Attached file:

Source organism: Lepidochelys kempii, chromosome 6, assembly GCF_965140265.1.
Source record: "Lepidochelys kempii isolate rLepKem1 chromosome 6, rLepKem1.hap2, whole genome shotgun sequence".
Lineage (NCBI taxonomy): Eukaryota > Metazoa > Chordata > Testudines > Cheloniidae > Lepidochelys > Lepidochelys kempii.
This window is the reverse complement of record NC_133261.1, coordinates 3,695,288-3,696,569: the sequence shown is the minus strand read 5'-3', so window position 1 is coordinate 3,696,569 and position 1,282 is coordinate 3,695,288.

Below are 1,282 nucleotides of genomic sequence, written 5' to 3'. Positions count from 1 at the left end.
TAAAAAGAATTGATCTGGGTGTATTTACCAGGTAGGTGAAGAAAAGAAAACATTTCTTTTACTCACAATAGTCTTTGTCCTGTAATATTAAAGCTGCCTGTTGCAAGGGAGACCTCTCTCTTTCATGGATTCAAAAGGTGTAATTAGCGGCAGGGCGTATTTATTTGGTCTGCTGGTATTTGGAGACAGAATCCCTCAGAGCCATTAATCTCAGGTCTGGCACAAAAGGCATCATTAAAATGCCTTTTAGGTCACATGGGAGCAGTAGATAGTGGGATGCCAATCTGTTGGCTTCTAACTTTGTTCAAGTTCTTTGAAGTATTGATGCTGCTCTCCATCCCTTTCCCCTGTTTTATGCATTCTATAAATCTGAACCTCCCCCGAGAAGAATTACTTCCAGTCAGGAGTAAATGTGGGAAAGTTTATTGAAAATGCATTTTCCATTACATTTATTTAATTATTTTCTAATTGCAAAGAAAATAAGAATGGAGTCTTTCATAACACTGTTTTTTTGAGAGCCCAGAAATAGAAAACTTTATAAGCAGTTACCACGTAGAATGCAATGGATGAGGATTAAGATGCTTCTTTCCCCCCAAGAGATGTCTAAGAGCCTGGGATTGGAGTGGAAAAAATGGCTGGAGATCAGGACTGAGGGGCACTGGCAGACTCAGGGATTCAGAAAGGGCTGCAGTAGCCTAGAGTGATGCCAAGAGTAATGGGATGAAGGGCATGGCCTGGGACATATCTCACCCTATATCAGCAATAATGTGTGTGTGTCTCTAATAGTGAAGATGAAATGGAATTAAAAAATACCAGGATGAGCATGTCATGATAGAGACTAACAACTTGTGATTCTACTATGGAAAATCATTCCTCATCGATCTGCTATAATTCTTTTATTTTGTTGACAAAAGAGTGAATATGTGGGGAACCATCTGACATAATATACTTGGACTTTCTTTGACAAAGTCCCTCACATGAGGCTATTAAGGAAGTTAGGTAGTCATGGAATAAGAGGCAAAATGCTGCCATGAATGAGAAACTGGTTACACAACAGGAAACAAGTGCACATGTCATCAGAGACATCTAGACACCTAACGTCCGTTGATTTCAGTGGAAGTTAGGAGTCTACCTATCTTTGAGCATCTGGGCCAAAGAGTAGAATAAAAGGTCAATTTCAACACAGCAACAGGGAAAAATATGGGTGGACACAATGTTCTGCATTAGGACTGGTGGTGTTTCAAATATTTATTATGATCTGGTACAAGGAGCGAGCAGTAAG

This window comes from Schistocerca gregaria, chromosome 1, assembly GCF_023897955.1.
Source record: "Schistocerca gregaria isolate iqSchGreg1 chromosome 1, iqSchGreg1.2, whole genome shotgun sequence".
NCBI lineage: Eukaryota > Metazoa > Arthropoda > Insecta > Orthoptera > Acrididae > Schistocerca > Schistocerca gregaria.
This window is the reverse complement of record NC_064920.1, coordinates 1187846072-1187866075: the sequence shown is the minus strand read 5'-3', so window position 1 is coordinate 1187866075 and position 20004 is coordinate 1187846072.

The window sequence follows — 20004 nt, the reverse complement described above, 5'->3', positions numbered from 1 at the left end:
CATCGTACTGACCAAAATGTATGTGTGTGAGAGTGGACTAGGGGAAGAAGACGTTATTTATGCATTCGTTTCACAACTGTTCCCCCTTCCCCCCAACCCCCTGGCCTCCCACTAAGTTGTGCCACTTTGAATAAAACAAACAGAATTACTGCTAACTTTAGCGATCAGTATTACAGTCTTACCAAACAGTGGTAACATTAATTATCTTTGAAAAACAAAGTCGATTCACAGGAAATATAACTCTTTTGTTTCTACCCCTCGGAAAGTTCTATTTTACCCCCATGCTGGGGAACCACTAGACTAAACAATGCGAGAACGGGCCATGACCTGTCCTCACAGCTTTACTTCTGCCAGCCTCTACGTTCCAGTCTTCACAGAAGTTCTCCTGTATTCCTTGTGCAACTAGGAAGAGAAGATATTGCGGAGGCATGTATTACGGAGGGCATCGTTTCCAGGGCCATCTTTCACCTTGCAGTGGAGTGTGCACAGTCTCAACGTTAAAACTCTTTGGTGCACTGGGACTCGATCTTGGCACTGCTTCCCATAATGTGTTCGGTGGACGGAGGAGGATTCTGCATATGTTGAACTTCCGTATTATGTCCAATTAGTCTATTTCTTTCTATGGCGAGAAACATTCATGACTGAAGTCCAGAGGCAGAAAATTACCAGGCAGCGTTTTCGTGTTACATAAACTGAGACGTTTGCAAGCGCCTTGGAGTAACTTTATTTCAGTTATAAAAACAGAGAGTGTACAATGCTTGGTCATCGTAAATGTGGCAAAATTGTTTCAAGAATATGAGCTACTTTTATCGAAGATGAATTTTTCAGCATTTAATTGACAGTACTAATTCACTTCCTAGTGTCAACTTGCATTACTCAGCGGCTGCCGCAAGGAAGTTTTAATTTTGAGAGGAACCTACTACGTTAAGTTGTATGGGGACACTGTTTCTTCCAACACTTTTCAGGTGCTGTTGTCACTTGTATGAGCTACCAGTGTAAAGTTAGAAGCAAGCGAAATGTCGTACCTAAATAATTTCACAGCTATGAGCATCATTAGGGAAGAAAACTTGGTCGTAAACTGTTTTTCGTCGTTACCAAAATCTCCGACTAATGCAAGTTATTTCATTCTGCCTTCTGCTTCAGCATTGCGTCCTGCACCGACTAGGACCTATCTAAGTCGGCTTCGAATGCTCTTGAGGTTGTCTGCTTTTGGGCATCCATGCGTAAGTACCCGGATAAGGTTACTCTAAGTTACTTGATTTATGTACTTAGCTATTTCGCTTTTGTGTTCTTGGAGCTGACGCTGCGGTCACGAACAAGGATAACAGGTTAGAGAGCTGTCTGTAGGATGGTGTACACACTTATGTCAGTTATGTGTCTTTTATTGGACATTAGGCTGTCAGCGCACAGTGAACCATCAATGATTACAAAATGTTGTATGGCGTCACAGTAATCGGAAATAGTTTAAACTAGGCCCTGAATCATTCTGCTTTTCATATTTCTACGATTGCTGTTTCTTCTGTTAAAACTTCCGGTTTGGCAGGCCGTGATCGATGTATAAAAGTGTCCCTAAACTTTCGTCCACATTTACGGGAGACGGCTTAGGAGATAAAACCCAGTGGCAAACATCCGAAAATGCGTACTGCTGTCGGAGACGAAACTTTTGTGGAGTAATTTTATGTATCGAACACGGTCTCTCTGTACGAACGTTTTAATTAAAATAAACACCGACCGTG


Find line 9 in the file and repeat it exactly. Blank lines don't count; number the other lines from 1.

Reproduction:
NCBI lineage: Eukaryota > Metazoa > Arthropoda > Insecta > Orthoptera > Acrididae > Schistocerca > Schistocerca gregaria.